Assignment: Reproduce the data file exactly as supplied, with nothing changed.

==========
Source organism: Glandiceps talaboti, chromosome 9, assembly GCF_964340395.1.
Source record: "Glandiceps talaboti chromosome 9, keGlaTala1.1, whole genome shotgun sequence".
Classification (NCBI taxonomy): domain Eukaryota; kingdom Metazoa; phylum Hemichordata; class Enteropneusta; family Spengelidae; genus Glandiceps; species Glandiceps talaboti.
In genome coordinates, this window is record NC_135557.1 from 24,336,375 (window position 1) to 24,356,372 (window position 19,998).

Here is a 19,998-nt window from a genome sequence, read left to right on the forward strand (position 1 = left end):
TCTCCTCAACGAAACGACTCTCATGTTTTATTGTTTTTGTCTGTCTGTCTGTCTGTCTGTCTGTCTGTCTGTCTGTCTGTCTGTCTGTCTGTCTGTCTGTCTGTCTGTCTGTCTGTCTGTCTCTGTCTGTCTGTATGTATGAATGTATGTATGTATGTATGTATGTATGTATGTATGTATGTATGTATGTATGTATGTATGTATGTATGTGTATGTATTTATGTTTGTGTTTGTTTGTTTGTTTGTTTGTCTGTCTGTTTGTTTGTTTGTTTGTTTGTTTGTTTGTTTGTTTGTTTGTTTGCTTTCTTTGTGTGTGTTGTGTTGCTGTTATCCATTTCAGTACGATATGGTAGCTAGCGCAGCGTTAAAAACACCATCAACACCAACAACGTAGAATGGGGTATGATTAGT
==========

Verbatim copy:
Source organism: Glandiceps talaboti, chromosome 9, assembly GCF_964340395.1.
Source record: "Glandiceps talaboti chromosome 9, keGlaTala1.1, whole genome shotgun sequence".
Classification (NCBI taxonomy): domain Eukaryota; kingdom Metazoa; phylum Hemichordata; class Enteropneusta; family Spengelidae; genus Glandiceps; species Glandiceps talaboti.
In genome coordinates, this window is record NC_135557.1 from 24,336,375 (window position 1) to 24,356,372 (window position 19,998).

Here is a 19,998-nt window from a genome sequence, read left to right on the forward strand (position 1 = left end):
TCTCCTCAACGAAACGACTCTCATGTTTTATTGTTTTTGTCTGTCTGTCTGTCTGTCTGTCTGTCTGTCTGTCTGTCTGTCTGTCTGTCTGTCTGTCTGTCTGTCTGTCTGTCTGTCTGTCTCTGTCTGTCTGTATGTATGAATGTATGTATGTATGTATGTATGTATGTATGTATGTATGTATGTATGTATGTATGTATGTATGTATGTGTATGTATTTATGTTTGTGTTTGTTTGTTTGTTTGTTTGTCTGTCTGTTTGTTTGTTTGTTTGTTTGTTTGTTTGTTTGTTTGTTTGTTTGCTTTCTTTGTGTGTGTTGTGTTGCTGTTATCCATTTCAGTACGATATGGTAGCTAGCGCAGCGTTAAAAACACCATCAACACCAACAACGTAGAATGGGGTATGATTAGT